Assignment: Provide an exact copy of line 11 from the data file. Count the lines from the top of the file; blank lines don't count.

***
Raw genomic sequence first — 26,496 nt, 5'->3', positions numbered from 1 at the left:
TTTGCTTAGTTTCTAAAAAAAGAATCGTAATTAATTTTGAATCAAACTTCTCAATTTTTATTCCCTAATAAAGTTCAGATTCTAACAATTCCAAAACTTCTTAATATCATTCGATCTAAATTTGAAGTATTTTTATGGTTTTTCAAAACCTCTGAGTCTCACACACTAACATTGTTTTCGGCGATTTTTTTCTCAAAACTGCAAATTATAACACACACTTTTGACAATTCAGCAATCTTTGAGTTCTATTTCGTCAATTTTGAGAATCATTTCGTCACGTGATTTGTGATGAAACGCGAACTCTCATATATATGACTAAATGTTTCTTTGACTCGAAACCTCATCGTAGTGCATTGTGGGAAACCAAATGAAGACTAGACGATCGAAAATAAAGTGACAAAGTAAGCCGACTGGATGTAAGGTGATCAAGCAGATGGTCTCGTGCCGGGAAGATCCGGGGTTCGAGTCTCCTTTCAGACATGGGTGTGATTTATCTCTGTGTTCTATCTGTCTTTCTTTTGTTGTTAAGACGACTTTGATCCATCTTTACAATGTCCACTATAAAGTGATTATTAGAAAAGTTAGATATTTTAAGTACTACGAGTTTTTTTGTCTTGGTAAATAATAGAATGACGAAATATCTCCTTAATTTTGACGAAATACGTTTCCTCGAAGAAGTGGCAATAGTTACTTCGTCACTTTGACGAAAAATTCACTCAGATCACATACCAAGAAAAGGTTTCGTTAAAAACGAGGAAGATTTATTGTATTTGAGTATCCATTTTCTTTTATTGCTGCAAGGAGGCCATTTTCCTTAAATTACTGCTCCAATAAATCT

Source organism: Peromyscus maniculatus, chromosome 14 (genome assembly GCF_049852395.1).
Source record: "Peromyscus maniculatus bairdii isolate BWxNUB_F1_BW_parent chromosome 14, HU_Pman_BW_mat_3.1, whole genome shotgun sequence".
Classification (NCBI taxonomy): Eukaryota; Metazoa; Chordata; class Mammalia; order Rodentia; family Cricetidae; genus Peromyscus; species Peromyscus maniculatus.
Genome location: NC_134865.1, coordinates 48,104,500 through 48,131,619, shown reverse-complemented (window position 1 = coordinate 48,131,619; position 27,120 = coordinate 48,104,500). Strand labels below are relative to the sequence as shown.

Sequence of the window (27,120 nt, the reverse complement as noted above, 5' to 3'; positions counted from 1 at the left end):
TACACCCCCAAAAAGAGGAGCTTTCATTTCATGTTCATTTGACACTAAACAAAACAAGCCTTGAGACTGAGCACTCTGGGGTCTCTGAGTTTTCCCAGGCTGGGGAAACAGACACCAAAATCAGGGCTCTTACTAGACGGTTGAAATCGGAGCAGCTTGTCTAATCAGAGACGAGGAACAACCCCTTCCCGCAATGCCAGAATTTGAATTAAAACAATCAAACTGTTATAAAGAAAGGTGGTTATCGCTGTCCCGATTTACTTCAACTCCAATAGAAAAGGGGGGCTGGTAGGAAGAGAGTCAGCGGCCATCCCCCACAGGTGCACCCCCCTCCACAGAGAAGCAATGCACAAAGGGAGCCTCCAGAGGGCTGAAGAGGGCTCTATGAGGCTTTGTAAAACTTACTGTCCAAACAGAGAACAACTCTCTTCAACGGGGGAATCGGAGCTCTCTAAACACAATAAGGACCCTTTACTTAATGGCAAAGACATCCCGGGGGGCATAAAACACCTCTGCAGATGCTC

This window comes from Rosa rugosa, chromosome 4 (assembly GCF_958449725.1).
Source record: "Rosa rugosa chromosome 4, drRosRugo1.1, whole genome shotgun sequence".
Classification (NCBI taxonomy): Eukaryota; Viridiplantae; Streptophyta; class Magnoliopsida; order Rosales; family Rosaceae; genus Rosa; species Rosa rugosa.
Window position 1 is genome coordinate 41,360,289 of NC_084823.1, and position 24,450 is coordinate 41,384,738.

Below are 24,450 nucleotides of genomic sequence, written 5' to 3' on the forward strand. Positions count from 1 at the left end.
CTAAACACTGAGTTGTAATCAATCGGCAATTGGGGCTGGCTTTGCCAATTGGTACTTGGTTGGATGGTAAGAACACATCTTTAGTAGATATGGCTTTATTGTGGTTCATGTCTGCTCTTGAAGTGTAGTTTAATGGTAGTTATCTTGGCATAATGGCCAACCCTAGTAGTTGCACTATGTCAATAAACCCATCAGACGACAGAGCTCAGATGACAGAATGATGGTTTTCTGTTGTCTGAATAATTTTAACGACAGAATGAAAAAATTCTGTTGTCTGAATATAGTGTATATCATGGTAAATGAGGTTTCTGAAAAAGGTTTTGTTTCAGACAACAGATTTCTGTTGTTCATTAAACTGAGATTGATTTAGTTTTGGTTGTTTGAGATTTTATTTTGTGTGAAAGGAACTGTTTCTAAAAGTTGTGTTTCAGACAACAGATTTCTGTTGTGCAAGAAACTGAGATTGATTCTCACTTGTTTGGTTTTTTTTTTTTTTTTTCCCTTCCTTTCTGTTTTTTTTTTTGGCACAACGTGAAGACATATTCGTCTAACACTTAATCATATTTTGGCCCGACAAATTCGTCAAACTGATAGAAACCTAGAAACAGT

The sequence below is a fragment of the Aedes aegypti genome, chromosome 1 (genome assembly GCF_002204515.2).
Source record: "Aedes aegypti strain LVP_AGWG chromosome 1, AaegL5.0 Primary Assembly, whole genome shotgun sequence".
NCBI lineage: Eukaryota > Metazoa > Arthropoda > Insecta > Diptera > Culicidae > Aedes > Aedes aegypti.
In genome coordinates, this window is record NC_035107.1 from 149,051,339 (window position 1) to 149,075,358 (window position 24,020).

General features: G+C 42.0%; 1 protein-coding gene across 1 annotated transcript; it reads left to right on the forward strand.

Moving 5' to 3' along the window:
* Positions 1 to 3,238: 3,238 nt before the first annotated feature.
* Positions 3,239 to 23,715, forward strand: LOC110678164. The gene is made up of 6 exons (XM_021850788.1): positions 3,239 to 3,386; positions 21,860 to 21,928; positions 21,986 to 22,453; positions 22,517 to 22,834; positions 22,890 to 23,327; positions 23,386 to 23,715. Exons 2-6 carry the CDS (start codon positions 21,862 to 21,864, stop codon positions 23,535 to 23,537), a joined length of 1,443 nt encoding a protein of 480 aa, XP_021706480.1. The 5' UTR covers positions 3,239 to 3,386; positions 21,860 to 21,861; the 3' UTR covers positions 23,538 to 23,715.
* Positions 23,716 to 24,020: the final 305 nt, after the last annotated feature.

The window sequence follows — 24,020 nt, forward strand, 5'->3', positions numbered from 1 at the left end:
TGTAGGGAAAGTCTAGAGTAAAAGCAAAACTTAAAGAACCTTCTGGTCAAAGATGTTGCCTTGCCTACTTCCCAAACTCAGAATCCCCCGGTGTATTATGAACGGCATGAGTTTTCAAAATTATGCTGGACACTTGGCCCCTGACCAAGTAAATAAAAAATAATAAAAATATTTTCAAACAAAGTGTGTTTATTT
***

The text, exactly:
Classification (NCBI taxonomy): Eukaryota; Viridiplantae; Streptophyta; class Magnoliopsida; order Rosales; family Rosaceae; genus Rosa; species Rosa rugosa.